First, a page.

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U.S. Exports Up, But China Deficit Remains Unchanged

By The U.S. monthly trade deficit in July dropped nearly 15 percent, according to a report issued by the U.S. Census Bureau and the U.S. Bureau of Economic Analysis. The report, released through the U.S. Department of Commerce, said that the total goods and services deficit for July was $42.8 billion, down from $49.8 billion in June.

Total U.S. exports for July were $153.3 billion, while imports stood at $196.1 billion. July exports rose $2.8 billion from the June level to $159. The improvement, the report said, was due to a drop in the goods deficit, which decreased by $7 billion from June to $55.2 billion; the services surplus was virtually unchanged at $12.5 billion.

The July increase in the export of goods included a growth of $2.3 billion in capital goods, a $500 million jump in other goods and a similar increase in industrial supplies and materials. Exports declined by $400 million in automotive vehicles, parts and engines. Foods, feeds and beverages and consumer goods were unchanged, the report said.

From June to July, imports of consumer goods declined $1.9 billion and automotive vehicles, parts and engines slipped by $700 million. Capital goods imports dropped by $600 million over the same period, while the imports of industrial supplies and materials; foods, feeds and beverages; and other goods experienced a decline of nearly $1 billion.

In the midst of this good news, though, was a discordant and troubling note. The U.S. trade deficit with China was $25.9 billion, making it the third month in the row that the U.S. trade deficit with that country broke the $20 billion barrier.

This persistent trade imbalance caused a number of organizations such as the Alliance for American Manufacturing (AAM) to renew calls for legislation to curtail China’s policy of keeping the exchange rate for its currency, the yuan, at what critics say is at an arbitrarily devalued level. Such actions are a characteristic of what is termed mercantilist policy.

“It’s always good news when the trade deficit narrows, but overall the deficit remains at an unsustainable level, and the trade deficit with China remains stubbornly high,” the AAM’s Scott Paul told BusinessNewsDaily. “Congress and the Administration can take concrete steps to dramatically reduce our trade deficit. First and foremost, China’s mercantilist exchange rate policy must be addressed head on. We are hopeful that both the House and Senate will pass meaningful China currency legislation before the end of the month.”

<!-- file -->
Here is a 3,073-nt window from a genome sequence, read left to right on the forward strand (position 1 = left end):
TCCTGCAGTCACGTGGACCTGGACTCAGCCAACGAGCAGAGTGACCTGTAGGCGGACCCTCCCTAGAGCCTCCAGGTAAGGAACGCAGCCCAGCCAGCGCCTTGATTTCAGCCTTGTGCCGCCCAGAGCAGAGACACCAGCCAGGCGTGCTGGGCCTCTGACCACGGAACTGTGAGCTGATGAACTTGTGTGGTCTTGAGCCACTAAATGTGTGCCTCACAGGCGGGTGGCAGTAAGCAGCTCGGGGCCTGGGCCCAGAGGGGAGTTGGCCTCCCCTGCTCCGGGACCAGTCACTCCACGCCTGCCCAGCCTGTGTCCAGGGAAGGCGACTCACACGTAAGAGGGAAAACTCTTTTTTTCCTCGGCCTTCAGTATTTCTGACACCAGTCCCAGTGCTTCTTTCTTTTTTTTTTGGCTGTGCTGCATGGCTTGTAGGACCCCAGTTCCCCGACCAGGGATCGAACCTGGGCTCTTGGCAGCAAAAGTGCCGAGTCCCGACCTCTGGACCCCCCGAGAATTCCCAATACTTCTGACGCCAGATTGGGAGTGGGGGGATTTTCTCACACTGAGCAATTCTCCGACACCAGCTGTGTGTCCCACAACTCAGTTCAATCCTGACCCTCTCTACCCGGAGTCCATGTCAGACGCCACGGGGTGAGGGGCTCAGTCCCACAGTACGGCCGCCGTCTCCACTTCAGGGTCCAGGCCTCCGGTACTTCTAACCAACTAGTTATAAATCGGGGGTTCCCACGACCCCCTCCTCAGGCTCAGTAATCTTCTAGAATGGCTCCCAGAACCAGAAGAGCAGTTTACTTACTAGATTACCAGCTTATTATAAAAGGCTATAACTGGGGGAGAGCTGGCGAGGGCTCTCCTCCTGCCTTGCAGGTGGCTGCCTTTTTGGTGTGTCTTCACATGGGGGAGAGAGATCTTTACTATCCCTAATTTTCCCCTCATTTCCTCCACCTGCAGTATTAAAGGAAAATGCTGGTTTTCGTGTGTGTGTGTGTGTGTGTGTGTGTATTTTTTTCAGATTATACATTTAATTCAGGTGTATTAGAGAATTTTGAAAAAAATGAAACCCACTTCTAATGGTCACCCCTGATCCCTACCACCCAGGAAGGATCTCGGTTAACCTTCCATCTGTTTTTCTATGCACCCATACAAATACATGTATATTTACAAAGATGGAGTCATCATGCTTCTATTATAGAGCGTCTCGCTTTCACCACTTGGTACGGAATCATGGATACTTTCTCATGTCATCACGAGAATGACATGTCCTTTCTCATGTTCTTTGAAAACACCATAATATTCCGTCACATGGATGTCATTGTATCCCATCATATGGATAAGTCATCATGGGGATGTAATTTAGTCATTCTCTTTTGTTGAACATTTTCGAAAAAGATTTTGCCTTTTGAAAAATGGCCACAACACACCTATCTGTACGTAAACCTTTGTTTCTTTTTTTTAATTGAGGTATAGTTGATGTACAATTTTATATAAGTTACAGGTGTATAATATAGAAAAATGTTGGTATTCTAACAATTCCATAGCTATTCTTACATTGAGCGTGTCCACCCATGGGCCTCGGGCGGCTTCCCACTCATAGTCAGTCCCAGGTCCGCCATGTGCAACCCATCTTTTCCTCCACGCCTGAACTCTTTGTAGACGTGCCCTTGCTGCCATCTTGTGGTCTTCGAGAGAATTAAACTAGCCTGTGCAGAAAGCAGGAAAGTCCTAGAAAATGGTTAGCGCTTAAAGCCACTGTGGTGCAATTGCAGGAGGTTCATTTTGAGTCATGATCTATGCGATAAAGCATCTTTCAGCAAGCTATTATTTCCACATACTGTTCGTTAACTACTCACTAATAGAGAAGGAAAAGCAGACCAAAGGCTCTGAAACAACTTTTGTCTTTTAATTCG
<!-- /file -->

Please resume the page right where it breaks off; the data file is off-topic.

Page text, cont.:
America is increasingly putting pressure of China to allow its currency to appreciate to a fair market value. On September 15, the House Ways & Means Committee will hold a hearing to review the currency issue and discuss pending legislation sponsored by Congressman Tim Ryan (D-OH), the Currency Fair Trade Act (H.R. 2378), that would punish China over the currency issue. Across the aisle, Sen. Charles Schumer (D-NY) is sponsoring companion legislation in the senate.

Ned Smith

Ned was senior writer at Sweeney Vesty, an international consulting firm, and was Vice President of communications for iQuest Analytics. Before that, he has been a web editor and managed the Internet and intranet sites for Citizens Communications. He began his journalism career as a police reporter with the Roanoke (Va.) Times, and was managing editor of American Way magazine and senior editor of Us. He was a Captain in the U.S. Air Force and has a masters in journalism from the University of Arizona.